It’s possible to refinance with a credit score as low as 580 using an FHA loan. But you need to consider your current mortgage before making this decision. It’s likely a good idea to refinance if you already have an FHA loan and an FHA refinance can net you a lower interest rate. But if your score has fallen since you took out your original mortgage, and you’d be bumped from a conventional loan to an FHA loan with expensive mortgage insurance, refinancing might not be worth it.
If your current mortgage is a government-backed FHA, VA, or USDA loan, you may be able to refinance without a credit check via the Streamline Refinance program. In this case, it wouldn’t matter if you have bad or fair credit; you could lower your interest rate regardless of credit score as long as your lender judges you by written rules of the program.
You can refinance a jumbo loan, but you should expect more stringent underwriting standards compared to conforming and government-backed loans. Many lenders require jumbo loan borrowers to have a credit score of 660 or above and debt-to-income ratio at or below 43 percent. You may also be asked to show you have enough cash to make a couple of years’ worth of house payments if necessary. If you’re struggling to make payments on a jumbo loan but can’t qualify for a refinance, ask your loan servicer about loan modifications.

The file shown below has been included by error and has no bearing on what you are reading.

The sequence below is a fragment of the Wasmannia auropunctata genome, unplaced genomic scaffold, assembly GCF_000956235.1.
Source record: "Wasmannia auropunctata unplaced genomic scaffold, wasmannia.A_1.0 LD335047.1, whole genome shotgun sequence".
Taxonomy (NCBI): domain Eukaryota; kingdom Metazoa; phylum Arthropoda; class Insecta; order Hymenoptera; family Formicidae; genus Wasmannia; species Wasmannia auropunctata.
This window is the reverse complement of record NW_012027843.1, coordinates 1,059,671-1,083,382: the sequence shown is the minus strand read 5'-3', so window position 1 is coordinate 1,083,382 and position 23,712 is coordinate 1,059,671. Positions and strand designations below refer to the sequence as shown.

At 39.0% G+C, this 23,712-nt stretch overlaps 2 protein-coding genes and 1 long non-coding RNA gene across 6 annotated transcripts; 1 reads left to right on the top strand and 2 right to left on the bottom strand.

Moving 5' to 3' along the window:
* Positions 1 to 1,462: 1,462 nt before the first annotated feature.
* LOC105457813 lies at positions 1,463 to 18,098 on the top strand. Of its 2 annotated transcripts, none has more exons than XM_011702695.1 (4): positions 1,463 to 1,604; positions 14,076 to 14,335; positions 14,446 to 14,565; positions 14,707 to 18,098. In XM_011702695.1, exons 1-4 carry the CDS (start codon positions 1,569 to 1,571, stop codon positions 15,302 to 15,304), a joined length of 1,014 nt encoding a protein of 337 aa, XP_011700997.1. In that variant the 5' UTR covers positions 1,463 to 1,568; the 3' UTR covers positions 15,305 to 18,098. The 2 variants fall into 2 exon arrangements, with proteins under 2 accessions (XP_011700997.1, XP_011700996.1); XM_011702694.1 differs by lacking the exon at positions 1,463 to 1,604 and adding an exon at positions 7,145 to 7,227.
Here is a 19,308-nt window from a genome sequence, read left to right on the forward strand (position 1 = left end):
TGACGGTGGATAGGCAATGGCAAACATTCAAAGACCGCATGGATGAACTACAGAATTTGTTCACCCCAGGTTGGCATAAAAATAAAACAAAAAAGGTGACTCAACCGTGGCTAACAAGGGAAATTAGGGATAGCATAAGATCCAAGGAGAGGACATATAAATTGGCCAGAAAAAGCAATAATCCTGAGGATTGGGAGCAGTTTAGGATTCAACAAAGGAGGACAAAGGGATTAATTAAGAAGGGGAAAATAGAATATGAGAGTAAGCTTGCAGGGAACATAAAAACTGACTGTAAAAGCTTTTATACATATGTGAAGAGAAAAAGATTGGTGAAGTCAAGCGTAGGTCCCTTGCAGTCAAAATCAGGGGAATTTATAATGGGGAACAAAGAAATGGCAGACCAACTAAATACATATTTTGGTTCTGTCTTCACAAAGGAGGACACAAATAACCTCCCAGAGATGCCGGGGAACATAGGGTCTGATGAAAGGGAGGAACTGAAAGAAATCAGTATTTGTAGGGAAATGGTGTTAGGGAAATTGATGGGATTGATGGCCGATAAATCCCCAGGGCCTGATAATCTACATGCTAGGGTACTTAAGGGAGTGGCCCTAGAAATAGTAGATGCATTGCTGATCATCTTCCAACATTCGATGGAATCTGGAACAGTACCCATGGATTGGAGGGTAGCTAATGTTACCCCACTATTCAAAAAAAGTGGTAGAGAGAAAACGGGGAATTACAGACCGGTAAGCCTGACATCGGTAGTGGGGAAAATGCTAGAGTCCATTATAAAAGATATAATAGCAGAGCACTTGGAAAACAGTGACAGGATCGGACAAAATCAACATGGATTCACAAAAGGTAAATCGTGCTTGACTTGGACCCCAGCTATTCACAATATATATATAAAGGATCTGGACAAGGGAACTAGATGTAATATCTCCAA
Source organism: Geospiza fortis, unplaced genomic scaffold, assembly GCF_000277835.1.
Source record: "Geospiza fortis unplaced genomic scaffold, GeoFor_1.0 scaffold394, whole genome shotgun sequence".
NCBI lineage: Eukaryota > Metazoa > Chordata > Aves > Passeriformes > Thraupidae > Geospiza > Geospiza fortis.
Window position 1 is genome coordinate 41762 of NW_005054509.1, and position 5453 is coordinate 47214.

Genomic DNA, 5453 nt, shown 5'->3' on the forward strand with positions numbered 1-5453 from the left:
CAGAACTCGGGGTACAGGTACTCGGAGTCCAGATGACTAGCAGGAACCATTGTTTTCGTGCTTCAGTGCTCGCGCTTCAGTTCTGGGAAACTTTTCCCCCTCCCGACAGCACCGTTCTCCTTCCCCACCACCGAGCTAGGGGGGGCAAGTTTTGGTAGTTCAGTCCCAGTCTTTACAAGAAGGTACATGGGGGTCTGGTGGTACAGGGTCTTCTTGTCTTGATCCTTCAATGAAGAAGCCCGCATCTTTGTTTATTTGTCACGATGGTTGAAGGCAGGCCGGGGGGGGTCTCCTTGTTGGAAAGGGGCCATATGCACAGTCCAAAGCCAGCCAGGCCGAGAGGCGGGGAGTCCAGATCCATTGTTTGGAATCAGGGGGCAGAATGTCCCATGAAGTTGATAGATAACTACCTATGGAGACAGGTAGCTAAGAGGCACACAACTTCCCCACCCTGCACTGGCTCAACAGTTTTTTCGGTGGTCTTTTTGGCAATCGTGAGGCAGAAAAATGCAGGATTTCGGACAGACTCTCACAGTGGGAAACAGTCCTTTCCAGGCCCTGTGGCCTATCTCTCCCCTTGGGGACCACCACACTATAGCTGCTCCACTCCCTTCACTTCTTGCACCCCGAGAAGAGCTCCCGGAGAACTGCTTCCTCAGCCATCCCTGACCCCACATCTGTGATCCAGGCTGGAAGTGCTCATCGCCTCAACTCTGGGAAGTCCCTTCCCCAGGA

Just like with your original home loan, buying discount points can save money long-term if you keep the refinanced loan long enough. But points can add a significant amount to your refinance closing costs. So you need to consider whether the amount you’d save via a lower interest rate outweighs the cost of buying points within the time you plan to keep the loan.
Today’s mortgage refinance rates
There are many ways to refinance a home and many U.S. homeowners are potentially eligible for lower rates and payments.
The best way to find your low rate is to shop with three to five different lenders and compare offers.